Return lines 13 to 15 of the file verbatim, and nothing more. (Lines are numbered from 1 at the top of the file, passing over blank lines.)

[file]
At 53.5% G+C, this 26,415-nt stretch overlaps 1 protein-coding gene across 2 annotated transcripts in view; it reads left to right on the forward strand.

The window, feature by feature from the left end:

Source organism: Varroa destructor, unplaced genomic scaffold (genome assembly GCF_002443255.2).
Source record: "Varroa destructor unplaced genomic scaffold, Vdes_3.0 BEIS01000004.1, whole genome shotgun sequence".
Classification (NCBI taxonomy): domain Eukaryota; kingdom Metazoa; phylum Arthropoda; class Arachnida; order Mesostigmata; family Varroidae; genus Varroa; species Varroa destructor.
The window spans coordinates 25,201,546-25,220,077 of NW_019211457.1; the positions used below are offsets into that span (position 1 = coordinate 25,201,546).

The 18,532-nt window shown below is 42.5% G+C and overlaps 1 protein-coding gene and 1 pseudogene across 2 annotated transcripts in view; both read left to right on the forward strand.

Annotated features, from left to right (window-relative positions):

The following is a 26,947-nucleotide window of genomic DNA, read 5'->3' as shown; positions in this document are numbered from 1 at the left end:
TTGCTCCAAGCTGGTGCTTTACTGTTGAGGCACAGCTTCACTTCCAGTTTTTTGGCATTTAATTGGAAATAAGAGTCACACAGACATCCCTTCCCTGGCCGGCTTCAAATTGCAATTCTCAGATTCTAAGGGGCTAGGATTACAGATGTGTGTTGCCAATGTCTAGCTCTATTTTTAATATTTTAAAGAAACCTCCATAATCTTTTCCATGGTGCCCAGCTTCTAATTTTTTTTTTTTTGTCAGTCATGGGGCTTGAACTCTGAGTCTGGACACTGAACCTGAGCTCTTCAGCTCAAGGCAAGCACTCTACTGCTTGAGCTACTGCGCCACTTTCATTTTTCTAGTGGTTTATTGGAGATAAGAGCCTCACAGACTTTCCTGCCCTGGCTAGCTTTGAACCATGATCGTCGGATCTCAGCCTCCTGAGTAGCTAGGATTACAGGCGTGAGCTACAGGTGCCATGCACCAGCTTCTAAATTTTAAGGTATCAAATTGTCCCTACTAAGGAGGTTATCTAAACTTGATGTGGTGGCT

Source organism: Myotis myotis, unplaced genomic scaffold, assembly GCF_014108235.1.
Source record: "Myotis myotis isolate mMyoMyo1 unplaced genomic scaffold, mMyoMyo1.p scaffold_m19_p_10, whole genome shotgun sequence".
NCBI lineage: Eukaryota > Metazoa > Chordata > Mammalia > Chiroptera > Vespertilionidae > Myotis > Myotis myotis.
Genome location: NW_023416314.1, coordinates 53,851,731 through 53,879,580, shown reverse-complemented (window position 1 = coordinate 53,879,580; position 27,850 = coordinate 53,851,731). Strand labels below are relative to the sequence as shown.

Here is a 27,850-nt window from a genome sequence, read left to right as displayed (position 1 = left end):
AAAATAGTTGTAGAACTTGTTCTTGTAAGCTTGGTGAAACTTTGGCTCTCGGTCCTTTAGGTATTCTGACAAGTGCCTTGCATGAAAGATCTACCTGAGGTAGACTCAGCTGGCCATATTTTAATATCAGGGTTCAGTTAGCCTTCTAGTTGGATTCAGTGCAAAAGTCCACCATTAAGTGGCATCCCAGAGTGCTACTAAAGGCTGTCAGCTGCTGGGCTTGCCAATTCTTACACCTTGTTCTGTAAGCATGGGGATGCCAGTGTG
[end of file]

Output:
NCBI lineage: Eukaryota > Metazoa > Chordata > Mammalia > Chiroptera > Vespertilionidae > Myotis > Myotis myotis.
Genome location: NW_023416314.1, coordinates 53,851,731 through 53,879,580, shown reverse-complemented (window position 1 = coordinate 53,879,580; position 27,850 = coordinate 53,851,731). Strand labels below are relative to the sequence as shown.

Here is a 27,850-nt window from a genome sequence, read left to right as displayed (position 1 = left end):